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 markact 04-20-2013 07:44 PM

Page 47 / Lecture 6 (10 min) Partitioning the table

I am struggling with one of more simpler bits of chapter 2.

On page 47 (Lecture 6 - 9 ~ 12 mins), I do not understanding how the table is constructed.

"Some dichotomies on these N-1 points appear only once" Okay, so to me, this implies we have 2^(n-1) rows for the first set (S1).

"The remaining dichotomies on the first n-1 appear twice, once with +1 and once with -1" How can this be true...?

To me, "the remaining dichotomies on the first n-1" would mean (2^n) less (2^n-1) = 2^n-1. But these appear twice! So we have 2*(2^n-1) = 2^n for set S2.

This seems as though we are counting twice.

S1 = 2^n-1
S2 = 2^n

The total of S1 + S2 is greater than 2^n.

Thanks,

Mark

 yaser 04-20-2013 09:06 PM

Re: Page 47 / Lecture 6 (10 min) Partitioning the table

Quote:
 Originally Posted by markact (Post 10516) "Some dichotomies on these N-1 points appear only once" Okay, so to me, this implies we have 2^(n-1) rows for the first set (S1).
At most since it's not necessary that all of them are there. The fact that there may be that many does not play a role in the argument.

Quote:
 "The remaining dichotomies on the first n-1 appear twice, once with +1 and once with -1" How can this be true...?
The and are the entries in the last () column. The dichotomies on the first columns appear twice as they appear once with and once with in the last column.

 markact 04-20-2013 10:56 PM

Re: Page 47 / Lecture 6 (10 min) Partitioning the table

Thank you very much for replying.

I read the answers and think that I understand the points being made in regards to the maximum being 2^(n-1).

But on reflection, perhaps my misunderstanding could have been expressed more clearly. So, I am sorry about the following tables, but perhaps these help to demonstrate what I am missing in regards to partitioning the original set into 3 disjoint sets.

The following assumes a space of 4 points - a maximum of 16 dichotomies. I have labelled each row with its base 10 equivalence.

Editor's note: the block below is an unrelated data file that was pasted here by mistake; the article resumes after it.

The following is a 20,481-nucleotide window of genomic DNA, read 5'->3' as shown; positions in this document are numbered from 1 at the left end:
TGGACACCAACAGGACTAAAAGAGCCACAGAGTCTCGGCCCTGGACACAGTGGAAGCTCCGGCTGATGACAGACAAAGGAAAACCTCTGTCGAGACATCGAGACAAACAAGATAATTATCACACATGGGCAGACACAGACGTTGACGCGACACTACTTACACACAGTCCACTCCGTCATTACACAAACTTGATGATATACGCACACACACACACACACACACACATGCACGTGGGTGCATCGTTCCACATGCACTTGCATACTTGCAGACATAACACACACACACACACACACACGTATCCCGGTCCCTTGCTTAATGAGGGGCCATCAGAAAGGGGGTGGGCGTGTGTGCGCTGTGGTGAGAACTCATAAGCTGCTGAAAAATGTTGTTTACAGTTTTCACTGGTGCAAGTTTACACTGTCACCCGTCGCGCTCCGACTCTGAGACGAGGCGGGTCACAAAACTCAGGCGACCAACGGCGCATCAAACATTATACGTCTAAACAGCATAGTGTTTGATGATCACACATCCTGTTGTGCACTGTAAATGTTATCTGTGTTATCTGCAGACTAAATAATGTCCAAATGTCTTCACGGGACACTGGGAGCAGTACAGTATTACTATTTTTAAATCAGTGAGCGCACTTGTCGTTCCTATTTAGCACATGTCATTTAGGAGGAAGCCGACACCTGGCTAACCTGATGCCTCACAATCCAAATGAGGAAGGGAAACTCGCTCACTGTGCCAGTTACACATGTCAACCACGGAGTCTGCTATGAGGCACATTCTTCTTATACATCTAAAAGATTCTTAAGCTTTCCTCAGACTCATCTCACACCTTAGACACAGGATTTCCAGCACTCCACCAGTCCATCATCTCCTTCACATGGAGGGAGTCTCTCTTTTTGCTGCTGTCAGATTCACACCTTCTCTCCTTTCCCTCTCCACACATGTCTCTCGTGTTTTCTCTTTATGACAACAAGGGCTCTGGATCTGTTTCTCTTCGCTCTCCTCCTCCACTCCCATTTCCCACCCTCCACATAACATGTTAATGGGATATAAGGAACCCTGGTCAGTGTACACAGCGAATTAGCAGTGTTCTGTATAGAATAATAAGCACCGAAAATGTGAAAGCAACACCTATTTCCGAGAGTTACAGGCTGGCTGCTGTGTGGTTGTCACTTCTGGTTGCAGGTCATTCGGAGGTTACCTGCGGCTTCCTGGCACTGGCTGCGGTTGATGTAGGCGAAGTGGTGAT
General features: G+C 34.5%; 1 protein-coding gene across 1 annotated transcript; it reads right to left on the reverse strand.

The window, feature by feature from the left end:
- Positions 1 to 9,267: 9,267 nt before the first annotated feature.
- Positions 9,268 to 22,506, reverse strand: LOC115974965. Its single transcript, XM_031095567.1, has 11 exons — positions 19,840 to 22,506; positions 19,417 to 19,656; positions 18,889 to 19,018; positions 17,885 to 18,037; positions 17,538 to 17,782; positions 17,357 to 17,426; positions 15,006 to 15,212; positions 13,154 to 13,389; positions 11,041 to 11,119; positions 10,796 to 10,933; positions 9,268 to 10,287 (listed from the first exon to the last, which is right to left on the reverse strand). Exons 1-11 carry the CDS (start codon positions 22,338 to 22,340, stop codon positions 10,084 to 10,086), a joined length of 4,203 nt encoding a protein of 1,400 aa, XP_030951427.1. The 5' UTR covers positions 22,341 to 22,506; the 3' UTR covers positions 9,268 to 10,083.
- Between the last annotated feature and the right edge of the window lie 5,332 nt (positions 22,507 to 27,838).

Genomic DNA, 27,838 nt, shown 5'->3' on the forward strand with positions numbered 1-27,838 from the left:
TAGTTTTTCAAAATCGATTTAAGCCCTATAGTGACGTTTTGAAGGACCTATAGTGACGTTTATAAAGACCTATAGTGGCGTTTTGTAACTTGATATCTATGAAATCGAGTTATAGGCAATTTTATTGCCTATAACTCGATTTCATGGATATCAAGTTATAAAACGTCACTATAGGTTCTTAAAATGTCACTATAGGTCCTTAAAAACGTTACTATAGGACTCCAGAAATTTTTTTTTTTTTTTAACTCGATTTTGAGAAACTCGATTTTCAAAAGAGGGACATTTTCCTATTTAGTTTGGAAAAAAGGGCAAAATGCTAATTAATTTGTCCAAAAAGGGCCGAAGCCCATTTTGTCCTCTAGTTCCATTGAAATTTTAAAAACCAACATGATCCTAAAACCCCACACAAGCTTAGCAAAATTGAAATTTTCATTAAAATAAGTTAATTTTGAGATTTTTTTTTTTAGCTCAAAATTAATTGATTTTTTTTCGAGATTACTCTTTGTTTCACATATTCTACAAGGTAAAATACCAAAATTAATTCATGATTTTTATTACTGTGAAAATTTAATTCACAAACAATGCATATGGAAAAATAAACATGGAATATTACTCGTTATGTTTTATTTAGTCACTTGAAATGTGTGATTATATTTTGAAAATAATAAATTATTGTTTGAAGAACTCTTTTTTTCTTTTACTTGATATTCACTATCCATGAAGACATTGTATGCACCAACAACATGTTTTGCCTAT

Here is alpha (N-1 appears once, with XN either 1 or 0)

X1 X2 X3 XN ID
0 0 0 0 0
0 0 1 1 3
0 1 0 0 4
0 1 1 1 7
1 0 0 0 8
1 0 1 1 11
1 1 0 0 12
1 1 1 1 15

We are left with 8 rows remaining If these have XN being either 1 or -1, then these 8 rows are split into the following two partitions (S2+ and S2-).

[S2+]
X1 X2 X3 XN ID
0 0 0 1 1
0 1 0 1 5
1 0 0 1 9
1 1 0 1 13

[S2-]
X1 X2 X3 XN ID
0 0 1 0 2
0 1 1 0 6
1 0 1 0 10
1 1 1 0 14

So, given the partitions above, I seem to get that X1, X2 appears twice but this is not N-1 appearing twice (i.e. X1, X2, X3).

I understand we are attempting to describe situations were there is a break point and all the combinations listed above will not exist.

But given the instructions in the book and using a nice-and-neat 2n construction, I do not understand how the exhaustive and exclusive 3 sets are derived.

Mark

 yaser 04-20-2013 11:36 PM

Re: Page 47 / Lecture 6 (10 min) Partitioning the table

Quote:
 Originally Posted by markact (Post 10520) these help to demonstrate what I am missing in regards to partitioning the original set into 3 disjoint sets. The following assumes a space of 4 points - a maximum of 16 dichotomies. I have labelled each row with its base 10 equivalence. Here is alpha (N-1 appears once, with XN either 1 or 0) X1 X2 X3 XN ID 0 0 0 0 0 0 0 1 1 3 0 1 0 0 4 0 1 1 1 7 1 0 0 0 8 1 0 1 1 11 1 1 0 0 12 1 1 1 1 15 We are left with 8 rows remaining If these have XN being either 1 or -1, then these 8 rows are split into the following two partitions (S2+ and S2-). [S2+] X1 X2 X3 XN ID 0 0 0 1 1 0 1 0 1 5 1 0 0 1 9 1 1 0 1 13 [S2-] X1 X2 X3 XN ID 0 0 1 0 2 0 1 1 0 6 1 0 1 0 10 1 1 1 0 14
Thank you for the detailed example. I can now see where the misunderstanding is. The set contains all the patterns that appear once, and none of the patterns that appear twice, of the original matrix. Therefore, if all the above patterns are indeed in that matrix, then the decimal pattern 0 should not be in since the decimal pattern 1 makes that pattern appear twice (on the first 3 columns). Similarly, the set contains all patterns that appear twice, and none that appear once.

 markact 04-21-2013 02:00 AM

Re: Page 47 / Lecture 6 (10 min) Partitioning the table

Got it!!

Thank you very much for your patience.

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